The passage of Jessica’s Law was a historic victory for the state of California,” Gov. Arnold Schwarzenegger’s office said in a statement, which repeatedly noted the benefits of tracking sex offenders with GPS. “Jessica’s Law provides crucial enhancement to current laws and policies in the detection, tracking and apprehension of sexual offenders.”

But there we were again Tuesday when the Register’s Salvador Hernandez reported that the 49-year-old [name withheld], a convicted sex offender recently released from prison, had been charged with molesting a 14-year-old girl in Orange County – while he was wearing a GPS unit.

Apparently the tracking device was not a deterrent. And to make matters worse, GPS played no direct role in connecting [name withheld] to the alleged crime. He was brought in on an unrelated matter and a sharp-eyed official recognized his picture from surveillance video of an alleged molestation.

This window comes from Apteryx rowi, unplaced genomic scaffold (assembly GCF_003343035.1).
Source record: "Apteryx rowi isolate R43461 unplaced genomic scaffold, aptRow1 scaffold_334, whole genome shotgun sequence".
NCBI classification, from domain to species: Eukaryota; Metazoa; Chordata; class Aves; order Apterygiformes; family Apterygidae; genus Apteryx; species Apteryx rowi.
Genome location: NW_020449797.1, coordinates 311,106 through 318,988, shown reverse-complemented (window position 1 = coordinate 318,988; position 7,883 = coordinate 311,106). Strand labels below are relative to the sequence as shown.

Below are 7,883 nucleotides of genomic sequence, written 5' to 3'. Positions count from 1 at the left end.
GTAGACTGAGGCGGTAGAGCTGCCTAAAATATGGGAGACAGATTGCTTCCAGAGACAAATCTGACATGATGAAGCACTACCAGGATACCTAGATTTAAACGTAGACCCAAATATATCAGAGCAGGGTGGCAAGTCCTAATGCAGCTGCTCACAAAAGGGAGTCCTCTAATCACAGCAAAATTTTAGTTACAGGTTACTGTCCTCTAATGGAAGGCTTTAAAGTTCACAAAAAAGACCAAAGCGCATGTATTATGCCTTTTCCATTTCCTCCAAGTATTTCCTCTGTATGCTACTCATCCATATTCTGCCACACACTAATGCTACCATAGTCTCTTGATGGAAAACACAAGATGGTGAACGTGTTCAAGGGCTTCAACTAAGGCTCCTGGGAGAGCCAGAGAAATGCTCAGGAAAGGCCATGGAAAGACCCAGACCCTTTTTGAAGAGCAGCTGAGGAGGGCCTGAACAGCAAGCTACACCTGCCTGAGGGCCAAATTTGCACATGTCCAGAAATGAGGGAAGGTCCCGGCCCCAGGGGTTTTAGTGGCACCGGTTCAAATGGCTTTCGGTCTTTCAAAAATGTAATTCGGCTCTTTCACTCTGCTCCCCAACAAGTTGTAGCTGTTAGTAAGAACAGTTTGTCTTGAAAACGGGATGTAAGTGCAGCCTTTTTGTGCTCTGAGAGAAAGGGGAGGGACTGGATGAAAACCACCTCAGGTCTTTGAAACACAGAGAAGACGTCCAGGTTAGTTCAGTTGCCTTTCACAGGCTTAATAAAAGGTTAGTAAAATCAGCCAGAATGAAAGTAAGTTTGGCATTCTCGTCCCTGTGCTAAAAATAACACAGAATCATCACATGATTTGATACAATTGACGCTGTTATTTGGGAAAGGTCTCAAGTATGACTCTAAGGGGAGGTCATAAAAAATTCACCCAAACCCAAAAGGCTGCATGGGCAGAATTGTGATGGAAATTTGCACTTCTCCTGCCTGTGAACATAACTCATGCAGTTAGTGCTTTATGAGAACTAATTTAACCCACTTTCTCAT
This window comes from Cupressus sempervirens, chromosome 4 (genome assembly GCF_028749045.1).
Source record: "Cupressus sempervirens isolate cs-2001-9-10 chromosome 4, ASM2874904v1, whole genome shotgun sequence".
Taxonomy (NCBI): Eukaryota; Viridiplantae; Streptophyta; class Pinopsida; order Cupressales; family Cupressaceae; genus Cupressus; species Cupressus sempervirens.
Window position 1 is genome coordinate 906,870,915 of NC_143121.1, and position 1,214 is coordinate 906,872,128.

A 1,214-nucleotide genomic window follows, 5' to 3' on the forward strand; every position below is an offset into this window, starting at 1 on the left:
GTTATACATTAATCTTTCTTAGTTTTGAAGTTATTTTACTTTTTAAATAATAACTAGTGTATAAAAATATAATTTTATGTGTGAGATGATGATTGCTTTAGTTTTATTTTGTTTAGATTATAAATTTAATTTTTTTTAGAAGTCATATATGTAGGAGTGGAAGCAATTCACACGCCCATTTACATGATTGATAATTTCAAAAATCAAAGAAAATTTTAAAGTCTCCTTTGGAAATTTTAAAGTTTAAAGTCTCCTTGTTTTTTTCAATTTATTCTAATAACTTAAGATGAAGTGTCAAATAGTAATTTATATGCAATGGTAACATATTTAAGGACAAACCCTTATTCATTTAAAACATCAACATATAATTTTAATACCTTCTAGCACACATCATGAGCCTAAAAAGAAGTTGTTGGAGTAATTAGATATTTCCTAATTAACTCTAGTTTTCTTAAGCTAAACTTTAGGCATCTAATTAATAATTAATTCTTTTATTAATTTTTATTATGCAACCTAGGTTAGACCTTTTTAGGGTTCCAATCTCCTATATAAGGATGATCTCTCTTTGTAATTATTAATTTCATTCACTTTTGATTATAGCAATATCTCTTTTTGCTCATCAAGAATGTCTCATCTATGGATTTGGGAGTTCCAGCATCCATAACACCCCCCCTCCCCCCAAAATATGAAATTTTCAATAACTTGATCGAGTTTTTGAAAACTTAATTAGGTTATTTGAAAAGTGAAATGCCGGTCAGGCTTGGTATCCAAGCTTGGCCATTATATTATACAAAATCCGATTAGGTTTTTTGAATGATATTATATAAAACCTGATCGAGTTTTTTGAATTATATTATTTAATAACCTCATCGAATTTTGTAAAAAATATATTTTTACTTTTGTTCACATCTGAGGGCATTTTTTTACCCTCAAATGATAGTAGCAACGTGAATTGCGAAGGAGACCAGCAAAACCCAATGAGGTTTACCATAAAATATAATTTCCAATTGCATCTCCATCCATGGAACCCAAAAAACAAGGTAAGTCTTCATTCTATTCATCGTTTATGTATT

There are more tragic tales. Consider two recent cases out of San Diego: Last month, [name withheld], a San Diego man who was convicted of sexual assaulting a 13-year-old girl in 2000 and served five years in prison for the crime, was sentenced to life in prison for the rape and murder of two teenage girls. Extensive reviews of his correction files by the California Office of the Inspector General and the California Sex Offender Management Board revealed (PDF) that while [name withheld] was on parole, prior to the murders, he repeatedly broke the law while being tracked by GPS, but no one in state government bothered to look at the data. Using the state’s own tracking data, investigators found that [name withheld] committed at least one felony and violated the terms of his parole on numerous occasions. At one point while he was being tracked, [name withheld] visited a state prison, which is against the law for a felon like him. At other times, [name withheld] violated his parole by being out past curfew, being within 100 yards of places where children congregate and residing near a school.